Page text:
The late Dr. Donda West is generally known as a “celebrity mom” for helping to launch the rap career of her son, Kanye. But she was also an esteemed educator in her own right, championing the cause of literacy. July 12, marked her 60th birthday, and her legacy continues to the touch the lives of those that knew her in life.
As chair of the English Department at Chicago State University, West was a mentor to her colleague, Dr. Brenda Eatman Aghahowa. Hiring Aghahowa as a lecturer in 1997, West encouraged her to apply for a tenure-track position that was opening at the time.
“She was as supportive as any employer possibly could be in assisting me both in having the time and scheduling to earn the Ph.D., and also in navigating the tenure process,” Aghahowa said.
She fondly remembers sharing hotel rooms with West during the numerous professional development conferences that she invited her to attend. West, she recalled, encouraged her to follow in her footsteps as chair of CSU’s English department, a post West vacated to focus on her son’s music career. Now in her second three-year term as chair, Aghahowa said, “I would not, nor could I have done any of these things professionally without the motivation and practical assistance she so enthusiastically and consistently gave. Thank you, Donda.”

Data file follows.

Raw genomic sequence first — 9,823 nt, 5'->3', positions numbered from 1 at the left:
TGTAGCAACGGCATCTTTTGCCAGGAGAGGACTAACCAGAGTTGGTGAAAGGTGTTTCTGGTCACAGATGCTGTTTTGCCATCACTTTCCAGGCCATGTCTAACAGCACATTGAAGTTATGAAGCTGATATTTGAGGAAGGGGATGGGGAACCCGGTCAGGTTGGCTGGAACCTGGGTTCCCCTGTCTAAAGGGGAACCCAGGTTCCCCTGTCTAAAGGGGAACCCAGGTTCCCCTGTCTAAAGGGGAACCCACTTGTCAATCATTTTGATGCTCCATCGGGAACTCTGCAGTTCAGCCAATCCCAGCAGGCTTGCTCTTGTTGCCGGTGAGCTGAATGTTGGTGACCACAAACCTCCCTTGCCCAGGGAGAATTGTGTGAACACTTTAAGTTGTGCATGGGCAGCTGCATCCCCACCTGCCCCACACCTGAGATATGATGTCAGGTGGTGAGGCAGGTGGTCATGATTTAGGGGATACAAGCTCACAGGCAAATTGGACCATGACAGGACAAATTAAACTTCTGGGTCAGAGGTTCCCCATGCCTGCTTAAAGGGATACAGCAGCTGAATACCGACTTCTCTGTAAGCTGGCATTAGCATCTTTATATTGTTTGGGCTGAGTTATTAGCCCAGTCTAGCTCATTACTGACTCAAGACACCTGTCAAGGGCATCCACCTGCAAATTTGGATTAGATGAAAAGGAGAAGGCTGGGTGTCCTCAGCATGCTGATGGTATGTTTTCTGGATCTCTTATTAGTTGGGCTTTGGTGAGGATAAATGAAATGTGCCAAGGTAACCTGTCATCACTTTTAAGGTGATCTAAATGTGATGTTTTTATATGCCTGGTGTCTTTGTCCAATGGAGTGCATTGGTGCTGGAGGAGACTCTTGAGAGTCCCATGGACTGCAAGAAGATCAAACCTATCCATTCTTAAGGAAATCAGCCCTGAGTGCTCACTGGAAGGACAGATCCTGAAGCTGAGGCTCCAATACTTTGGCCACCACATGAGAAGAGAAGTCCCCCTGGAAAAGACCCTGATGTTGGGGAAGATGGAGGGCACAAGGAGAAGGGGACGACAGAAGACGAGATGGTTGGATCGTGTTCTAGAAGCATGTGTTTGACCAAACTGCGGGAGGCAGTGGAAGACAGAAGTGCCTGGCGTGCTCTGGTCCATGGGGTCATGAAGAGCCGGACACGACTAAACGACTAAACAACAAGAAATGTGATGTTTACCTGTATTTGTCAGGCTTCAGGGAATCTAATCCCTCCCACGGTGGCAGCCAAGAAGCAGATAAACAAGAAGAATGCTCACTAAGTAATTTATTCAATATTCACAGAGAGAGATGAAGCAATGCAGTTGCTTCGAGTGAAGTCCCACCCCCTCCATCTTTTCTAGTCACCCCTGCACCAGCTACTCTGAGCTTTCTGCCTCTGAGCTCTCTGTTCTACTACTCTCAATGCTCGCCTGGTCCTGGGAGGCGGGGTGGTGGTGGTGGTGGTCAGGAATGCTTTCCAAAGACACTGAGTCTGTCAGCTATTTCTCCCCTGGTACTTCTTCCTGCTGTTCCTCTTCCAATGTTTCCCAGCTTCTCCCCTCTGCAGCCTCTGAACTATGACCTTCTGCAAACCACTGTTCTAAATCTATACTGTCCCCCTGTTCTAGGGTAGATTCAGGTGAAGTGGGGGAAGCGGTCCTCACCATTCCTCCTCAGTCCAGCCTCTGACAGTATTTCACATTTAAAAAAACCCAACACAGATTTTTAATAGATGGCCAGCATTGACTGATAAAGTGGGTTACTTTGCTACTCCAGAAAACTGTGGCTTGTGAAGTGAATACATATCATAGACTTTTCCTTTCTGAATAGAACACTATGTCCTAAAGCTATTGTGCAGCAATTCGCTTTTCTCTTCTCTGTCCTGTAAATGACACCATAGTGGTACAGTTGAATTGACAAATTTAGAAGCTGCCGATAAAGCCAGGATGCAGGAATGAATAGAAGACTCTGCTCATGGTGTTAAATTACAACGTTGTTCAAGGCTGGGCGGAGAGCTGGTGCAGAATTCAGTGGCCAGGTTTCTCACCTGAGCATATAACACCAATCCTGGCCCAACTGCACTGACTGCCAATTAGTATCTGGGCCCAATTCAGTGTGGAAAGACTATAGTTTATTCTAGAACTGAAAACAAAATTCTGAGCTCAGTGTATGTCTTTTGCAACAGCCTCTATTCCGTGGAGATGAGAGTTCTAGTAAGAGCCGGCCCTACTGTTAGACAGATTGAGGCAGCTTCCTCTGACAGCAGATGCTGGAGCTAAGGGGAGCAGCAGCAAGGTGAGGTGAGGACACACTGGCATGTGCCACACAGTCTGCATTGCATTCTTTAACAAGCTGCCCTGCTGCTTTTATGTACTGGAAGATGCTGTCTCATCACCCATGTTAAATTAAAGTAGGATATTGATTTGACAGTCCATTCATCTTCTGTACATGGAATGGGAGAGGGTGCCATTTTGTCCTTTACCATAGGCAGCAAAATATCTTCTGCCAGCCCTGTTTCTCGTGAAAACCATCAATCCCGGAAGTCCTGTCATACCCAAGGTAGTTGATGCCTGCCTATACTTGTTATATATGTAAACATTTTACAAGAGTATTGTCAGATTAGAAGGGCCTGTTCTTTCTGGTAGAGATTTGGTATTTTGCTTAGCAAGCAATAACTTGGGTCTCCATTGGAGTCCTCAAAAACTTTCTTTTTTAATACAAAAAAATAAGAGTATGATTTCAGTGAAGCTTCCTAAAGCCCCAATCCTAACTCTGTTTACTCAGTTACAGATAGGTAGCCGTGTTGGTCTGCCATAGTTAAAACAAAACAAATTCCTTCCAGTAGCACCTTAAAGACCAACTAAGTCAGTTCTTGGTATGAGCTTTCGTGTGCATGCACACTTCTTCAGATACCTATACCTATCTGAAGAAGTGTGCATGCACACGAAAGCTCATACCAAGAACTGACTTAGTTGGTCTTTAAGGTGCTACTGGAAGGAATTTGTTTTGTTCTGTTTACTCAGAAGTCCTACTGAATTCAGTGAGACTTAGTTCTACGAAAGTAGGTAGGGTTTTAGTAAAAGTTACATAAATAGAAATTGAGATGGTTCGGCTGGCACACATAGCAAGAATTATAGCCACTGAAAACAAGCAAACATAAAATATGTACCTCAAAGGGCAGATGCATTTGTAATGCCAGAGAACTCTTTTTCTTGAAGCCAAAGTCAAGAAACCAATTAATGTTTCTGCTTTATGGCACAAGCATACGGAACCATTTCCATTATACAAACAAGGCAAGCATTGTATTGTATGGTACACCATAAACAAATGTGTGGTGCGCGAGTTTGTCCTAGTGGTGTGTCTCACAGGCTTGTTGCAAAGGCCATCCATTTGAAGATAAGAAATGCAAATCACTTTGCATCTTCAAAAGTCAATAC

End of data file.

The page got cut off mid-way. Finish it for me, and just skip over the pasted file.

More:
Bryant Smith, art director at OwensMorris Communications in Chicago, was a former student of West’s at Chicago State. As a budding writer, Smith took a very selective-enrollment course to be taught by famed poet Gwendolyn Brooks, but West took over the course for the first few weeks while Brooks’ scheduling conflicts were ironed.
“She would often state that she was not a poet, but would give brilliant examples of her work and depth of knowledge in regards to the poetic art form and writing in general,” said Smith, recalling her as concise and always encouraging students to answer their own questions, rather than providing answers for them.
Once Gwendolyn Brooks took over the course, West would, on occasion, slip into class and become a student herself. “Her giddiness was apparent as she would take notes, or watch us toil at giving birth to some strange poem. Dr. West was a student first, and knew that mastery of anything does not exempt one from learning from someone else, or about one’s self,” Smith said. “Her ability to give, encourage, and uplift came from a genuine space and her desire for everyone to be as happy about life as she was.”